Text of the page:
(Los Angeles, CA – via teleconference) – The newly re-branded Cycling Canada Cyclisme announced the 2012 Olympic Track Team on Friday. The seven-rider team is more than double the three athletes that Canada sent to the Beijing 2008 Games, with just one – the Yukon’s Zach Bell – being a former Olympian. (click here for the announcement).
Not surprising Bell and Tara Whitten both received nominations to compete in the Omnium, which will see its Olympic debut in London. Bell has two silver medals at the World Championships in the Omnium, while Whitten has won three World titles in recent years. Together the two form the backbone of Canada’s Olympic medal aspirations in London.
Bell took the time to call in from the Tour de Beauce where he is currently racing with his professional road team SpiderTech. He talked of the growth of the program since the last Olympiad and of the key support he’s received from the Yukon over the years, a province in which he was first introduced to sport and with which he still maintains strong roots. When asked if he would have any advice to give as the only veteran Olympian on the team he responded that he tells other riders is that, “…what got you there is what will do the job for you. There’s pressure when you get to the Olympics that you need to do something special, and that can be self-defeating. Who you are and the talent you have that got you here is what will serve you best.” He also spoke of the power of the Games to lift riders up and how in Beijing he thrived in his underdog role to finish a surprising 7th place.
For Whitten, she is hoping that lessons learned from coming 4th in the Omnium at the recent Track Worlds, where she was the defending champion, will help her in London. “It made me take the time to fix those weaknesses and think about how to get back on top. I would have loved to have won there, but I learned a lot and it probably motivated me more than if the outcome had been better,” said Whitten.
Whitten will join relative newcomers Jasmine Glaesser and Gillian Carleton as the core of the Women’s Team Pursuit squad, two riders that Tanya Dubnicoff described as having the sort of “…raw talent that couldn’t be ignored.” Laura Brown, a member of Canada’s inaugural women’s World Cup Team Pursuit squad, was named as the alternate.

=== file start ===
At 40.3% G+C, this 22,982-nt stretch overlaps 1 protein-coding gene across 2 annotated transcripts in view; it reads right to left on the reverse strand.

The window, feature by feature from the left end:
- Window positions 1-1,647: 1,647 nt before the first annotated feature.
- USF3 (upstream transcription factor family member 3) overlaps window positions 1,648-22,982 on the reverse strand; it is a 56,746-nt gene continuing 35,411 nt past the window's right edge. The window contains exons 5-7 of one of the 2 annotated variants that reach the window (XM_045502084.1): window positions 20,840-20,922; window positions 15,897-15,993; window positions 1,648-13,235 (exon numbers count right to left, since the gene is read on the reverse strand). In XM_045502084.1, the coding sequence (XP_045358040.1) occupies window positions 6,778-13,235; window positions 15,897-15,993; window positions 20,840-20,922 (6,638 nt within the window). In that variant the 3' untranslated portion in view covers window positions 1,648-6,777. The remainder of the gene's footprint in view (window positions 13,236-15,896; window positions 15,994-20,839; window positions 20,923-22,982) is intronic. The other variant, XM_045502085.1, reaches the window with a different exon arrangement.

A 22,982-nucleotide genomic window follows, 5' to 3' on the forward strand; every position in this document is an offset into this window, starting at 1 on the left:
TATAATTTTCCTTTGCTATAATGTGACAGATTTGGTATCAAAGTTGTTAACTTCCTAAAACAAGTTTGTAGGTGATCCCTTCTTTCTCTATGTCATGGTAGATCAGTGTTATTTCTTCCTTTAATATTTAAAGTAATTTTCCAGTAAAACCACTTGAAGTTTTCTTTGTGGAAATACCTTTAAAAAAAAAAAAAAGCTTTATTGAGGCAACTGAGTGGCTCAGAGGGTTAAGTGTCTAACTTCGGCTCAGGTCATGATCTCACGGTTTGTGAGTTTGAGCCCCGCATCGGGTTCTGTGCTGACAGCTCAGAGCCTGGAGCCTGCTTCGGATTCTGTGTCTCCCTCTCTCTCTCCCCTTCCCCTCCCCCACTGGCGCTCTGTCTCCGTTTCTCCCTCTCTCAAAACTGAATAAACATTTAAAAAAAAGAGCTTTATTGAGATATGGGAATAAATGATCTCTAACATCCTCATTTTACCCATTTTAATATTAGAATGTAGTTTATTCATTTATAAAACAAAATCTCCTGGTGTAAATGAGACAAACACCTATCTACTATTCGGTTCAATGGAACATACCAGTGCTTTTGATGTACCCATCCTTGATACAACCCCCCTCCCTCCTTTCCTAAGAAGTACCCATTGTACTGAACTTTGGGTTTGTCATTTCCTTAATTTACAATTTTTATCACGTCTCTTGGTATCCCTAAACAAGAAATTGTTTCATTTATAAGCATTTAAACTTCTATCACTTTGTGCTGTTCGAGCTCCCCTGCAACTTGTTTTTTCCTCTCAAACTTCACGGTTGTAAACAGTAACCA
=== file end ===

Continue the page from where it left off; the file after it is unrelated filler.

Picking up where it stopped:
Glaesser spoke of the relief in managing to get her Canadian citizenship in time (though she grew up in Canada, Glaesser was born in Germany, and her parents have maintained their citizenship there). She focused on the track this season as the possibility of competing at the Olympics was too great an opportunity to pass up. However her recent breakout results at the Exergy Tour in Idaho may see the young Vancouverite focusing more of her attention on the road after the Games.
Carleton, who Whooles described as a huge talent that finally found an avenue on the track, faced a rocky road to making the team. Having been involved with the sport for a number of years (she is the current Canada Games road race champion) Carleton decided to focus more on the track last year attending the national championships in the fall.
What followed was a meteoric rise that came latterly crashing down when she broke her pelvis at the World Cup in Astana, Kazakstan. Carleton credited the excellent integrated support she received from the national team in how she was able to be back on her bike within six weeks. She hardly seemed to miss a beat from that point on, joining Whitten and Glaesser in storming medal performances at the World Championships and the test event at London round of the World Cup.
While Glaesser and Carelton may be new to track racing, Monique Sullivan manages to be both young and a veteran of the sport. Sullivan described how she was lucky to find track cycling as a 12-year-old through a kids program, and how otherwise she likely never would have thought she was good at sports.
As Canada’s sole international female sprinter, Sullivan faced a long and stress-filled uphill battle to qualify for these Games, but feels that her victories at the Pan-American Championships at the end of the season were signs that she is reaching another level in her racing, thus changing her perspective on what she believes she can accomplish.
The biggest surprise of the announcement was Ontario’s Joe Veloce earning the nod as Canada’s Keirin rider over long-time standout Travis Smith. Veloce was unable to make the teleconference as he was graduating from McMaster University with a degree in electrical engineering. To say it was a momentous day for Veloce would be an understatement.
Head Coach Richard Wooles commented that from the outside looking in, it might have seemed that Smith, a two-time Commonwealth Games medalist, was the favourite to be Canada’s lone representative in the sprint events. However, the situation was less clear cut for those inside the LA training environment, evidence that it was one of the tough decisions that is always part of selections. Wooles contended that Veloce’s selection was a clear-cut decision based on an impartial analysis of results at the trials. It should be noted that while Smith has been far and away the dominant Canadian sprinter of the last decade, Veloce is in fact the current Canadian Keirin champion.